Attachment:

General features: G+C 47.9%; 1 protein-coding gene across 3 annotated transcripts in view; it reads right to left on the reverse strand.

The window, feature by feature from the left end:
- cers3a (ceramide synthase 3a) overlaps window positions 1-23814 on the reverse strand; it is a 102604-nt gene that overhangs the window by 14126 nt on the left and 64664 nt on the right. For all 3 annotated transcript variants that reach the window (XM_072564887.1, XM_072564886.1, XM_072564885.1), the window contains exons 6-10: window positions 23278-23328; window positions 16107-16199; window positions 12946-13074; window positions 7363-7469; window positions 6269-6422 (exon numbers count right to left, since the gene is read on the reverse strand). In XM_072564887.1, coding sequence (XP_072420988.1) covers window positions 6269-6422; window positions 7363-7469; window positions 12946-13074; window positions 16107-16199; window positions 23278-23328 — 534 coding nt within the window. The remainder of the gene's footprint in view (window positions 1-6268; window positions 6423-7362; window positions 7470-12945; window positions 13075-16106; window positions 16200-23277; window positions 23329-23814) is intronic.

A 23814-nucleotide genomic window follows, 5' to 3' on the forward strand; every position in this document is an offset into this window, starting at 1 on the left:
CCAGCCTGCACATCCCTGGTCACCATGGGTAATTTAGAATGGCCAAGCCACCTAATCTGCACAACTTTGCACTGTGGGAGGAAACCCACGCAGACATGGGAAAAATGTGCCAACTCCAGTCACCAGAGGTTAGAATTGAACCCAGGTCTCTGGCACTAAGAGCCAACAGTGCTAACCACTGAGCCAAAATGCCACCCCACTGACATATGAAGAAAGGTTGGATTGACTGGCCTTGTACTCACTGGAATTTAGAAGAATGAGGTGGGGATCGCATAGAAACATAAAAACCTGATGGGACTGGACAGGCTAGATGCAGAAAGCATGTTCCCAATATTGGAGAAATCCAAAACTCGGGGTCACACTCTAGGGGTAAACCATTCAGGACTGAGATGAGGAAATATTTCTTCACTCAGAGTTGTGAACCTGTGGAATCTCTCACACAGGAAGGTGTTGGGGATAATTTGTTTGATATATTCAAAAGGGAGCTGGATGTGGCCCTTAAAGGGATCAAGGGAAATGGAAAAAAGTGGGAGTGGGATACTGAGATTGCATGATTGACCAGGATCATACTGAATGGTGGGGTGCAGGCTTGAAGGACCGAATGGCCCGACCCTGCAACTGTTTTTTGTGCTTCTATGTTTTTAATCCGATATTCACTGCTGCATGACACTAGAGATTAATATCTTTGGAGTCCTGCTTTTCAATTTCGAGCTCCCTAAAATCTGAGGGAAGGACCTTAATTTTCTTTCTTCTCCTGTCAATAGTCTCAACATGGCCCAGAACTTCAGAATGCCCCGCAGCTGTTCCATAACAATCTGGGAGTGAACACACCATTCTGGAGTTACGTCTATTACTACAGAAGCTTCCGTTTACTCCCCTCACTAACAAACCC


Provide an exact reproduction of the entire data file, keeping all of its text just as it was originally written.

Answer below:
General features: G+C 47.9%; 1 protein-coding gene across 3 annotated transcripts in view; it reads right to left on the reverse strand.

The window, feature by feature from the left end:
- cers3a (ceramide synthase 3a) overlaps window positions 1-23814 on the reverse strand; it is a 102604-nt gene that overhangs the window by 14126 nt on the left and 64664 nt on the right. For all 3 annotated transcript variants that reach the window (XM_072564887.1, XM_072564886.1, XM_072564885.1), the window contains exons 6-10: window positions 23278-23328; window positions 16107-16199; window positions 12946-13074; window positions 7363-7469; window positions 6269-6422 (exon numbers count right to left, since the gene is read on the reverse strand). In XM_072564887.1, coding sequence (XP_072420988.1) covers window positions 6269-6422; window positions 7363-7469; window positions 12946-13074; window positions 16107-16199; window positions 23278-23328 — 534 coding nt within the window. The remainder of the gene's footprint in view (window positions 1-6268; window positions 6423-7362; window positions 7470-12945; window positions 13075-16106; window positions 16200-23277; window positions 23329-23814) is intronic.

A 23814-nucleotide genomic window follows, 5' to 3' on the forward strand; every position in this document is an offset into this window, starting at 1 on the left:
CCAGCCTGCACATCCCTGGTCACCATGGGTAATTTAGAATGGCCAAGCCACCTAATCTGCACAACTTTGCACTGTGGGAGGAAACCCACGCAGACATGGGAAAAATGTGCCAACTCCAGTCACCAGAGGTTAGAATTGAACCCAGGTCTCTGGCACTAAGAGCCAACAGTGCTAACCACTGAGCCAAAATGCCACCCCACTGACATATGAAGAAAGGTTGGATTGACTGGCCTTGTACTCACTGGAATTTAGAAGAATGAGGTGGGGATCGCATAGAAACATAAAAACCTGATGGGACTGGACAGGCTAGATGCAGAAAGCATGTTCCCAATATTGGAGAAATCCAAAACTCGGGGTCACACTCTAGGGGTAAACCATTCAGGACTGAGATGAGGAAATATTTCTTCACTCAGAGTTGTGAACCTGTGGAATCTCTCACACAGGAAGGTGTTGGGGATAATTTGTTTGATATATTCAAAAGGGAGCTGGATGTGGCCCTTAAAGGGATCAAGGGAAATGGAAAAAAGTGGGAGTGGGATACTGAGATTGCATGATTGACCAGGATCATACTGAATGGTGGGGTGCAGGCTTGAAGGACCGAATGGCCCGACCCTGCAACTGTTTTTTGTGCTTCTATGTTTTTAATCCGATATTCACTGCTGCATGACACTAGAGATTAATATCTTTGGAGTCCTGCTTTTCAATTTCGAGCTCCCTAAAATCTGAGGGAAGGACCTTAATTTTCTTTCTTCTCCTGTCAATAGTCTCAACATGGCCCAGAACTTCAGAATGCCCCGCAGCTGTTCCATAACAATCTGGGAGTGAACACACCATTCTGGAGTTACGTCTATTACTACAGAAGCTTCCGTTTACTCCCCTCACTAACAAACCC